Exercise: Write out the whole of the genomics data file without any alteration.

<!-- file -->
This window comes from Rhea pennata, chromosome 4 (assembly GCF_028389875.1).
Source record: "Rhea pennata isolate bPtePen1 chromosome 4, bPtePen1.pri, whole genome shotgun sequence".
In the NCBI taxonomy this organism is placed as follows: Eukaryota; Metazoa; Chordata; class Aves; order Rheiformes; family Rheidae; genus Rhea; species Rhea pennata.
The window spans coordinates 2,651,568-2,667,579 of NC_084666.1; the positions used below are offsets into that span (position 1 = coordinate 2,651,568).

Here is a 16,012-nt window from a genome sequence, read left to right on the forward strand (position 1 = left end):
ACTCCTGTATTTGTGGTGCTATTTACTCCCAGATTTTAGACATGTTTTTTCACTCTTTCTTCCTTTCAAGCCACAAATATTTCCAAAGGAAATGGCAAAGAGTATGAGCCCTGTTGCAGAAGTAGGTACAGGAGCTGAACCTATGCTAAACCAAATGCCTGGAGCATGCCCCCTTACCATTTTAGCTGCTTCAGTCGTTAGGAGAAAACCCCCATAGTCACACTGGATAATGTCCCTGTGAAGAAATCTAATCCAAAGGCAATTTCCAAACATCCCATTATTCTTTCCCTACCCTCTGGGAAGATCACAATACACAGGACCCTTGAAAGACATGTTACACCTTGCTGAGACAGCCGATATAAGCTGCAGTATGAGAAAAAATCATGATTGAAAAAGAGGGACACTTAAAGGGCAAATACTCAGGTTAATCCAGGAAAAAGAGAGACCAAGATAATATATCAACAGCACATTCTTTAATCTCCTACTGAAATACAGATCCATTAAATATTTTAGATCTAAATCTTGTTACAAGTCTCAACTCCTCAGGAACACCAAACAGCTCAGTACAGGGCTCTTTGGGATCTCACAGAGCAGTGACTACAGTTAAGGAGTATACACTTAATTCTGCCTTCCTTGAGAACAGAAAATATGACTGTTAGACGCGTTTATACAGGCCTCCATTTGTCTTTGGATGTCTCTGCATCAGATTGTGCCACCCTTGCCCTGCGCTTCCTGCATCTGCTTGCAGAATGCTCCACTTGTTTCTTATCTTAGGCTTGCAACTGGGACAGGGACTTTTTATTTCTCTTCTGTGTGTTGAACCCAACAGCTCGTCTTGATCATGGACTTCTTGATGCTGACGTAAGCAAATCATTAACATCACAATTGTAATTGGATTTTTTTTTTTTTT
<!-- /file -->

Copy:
This window comes from Rhea pennata, chromosome 4 (assembly GCF_028389875.1).
Source record: "Rhea pennata isolate bPtePen1 chromosome 4, bPtePen1.pri, whole genome shotgun sequence".
In the NCBI taxonomy this organism is placed as follows: Eukaryota; Metazoa; Chordata; class Aves; order Rheiformes; family Rheidae; genus Rhea; species Rhea pennata.
The window spans coordinates 2,651,568-2,667,579 of NC_084666.1; the positions used below are offsets into that span (position 1 = coordinate 2,651,568).

Here is a 16,012-nt window from a genome sequence, read left to right on the forward strand (position 1 = left end):
ACTCCTGTATTTGTGGTGCTATTTACTCCCAGATTTTAGACATGTTTTTTCACTCTTTCTTCCTTTCAAGCCACAAATATTTCCAAAGGAAATGGCAAAGAGTATGAGCCCTGTTGCAGAAGTAGGTACAGGAGCTGAACCTATGCTAAACCAAATGCCTGGAGCATGCCCCCTTACCATTTTAGCTGCTTCAGTCGTTAGGAGAAAACCCCCATAGTCACACTGGATAATGTCCCTGTGAAGAAATCTAATCCAAAGGCAATTTCCAAACATCCCATTATTCTTTCCCTACCCTCTGGGAAGATCACAATACACAGGACCCTTGAAAGACATGTTACACCTTGCTGAGACAGCCGATATAAGCTGCAGTATGAGAAAAAATCATGATTGAAAAAGAGGGACACTTAAAGGGCAAATACTCAGGTTAATCCAGGAAAAAGAGAGACCAAGATAATATATCAACAGCACATTCTTTAATCTCCTACTGAAATACAGATCCATTAAATATTTTAGATCTAAATCTTGTTACAAGTCTCAACTCCTCAGGAACACCAAACAGCTCAGTACAGGGCTCTTTGGGATCTCACAGAGCAGTGACTACAGTTAAGGAGTATACACTTAATTCTGCCTTCCTTGAGAACAGAAAATATGACTGTTAGACGCGTTTATACAGGCCTCCATTTGTCTTTGGATGTCTCTGCATCAGATTGTGCCACCCTTGCCCTGCGCTTCCTGCATCTGCTTGCAGAATGCTCCACTTGTTTCTTATCTTAGGCTTGCAACTGGGACAGGGACTTTTTATTTCTCTTCTGTGTGTTGAACCCAACAGCTCGTCTTGATCATGGACTTCTTGATGCTGACGTAAGCAAATCATTAACATCACAATTGTAATTGGATTTTTTTTTTTTTT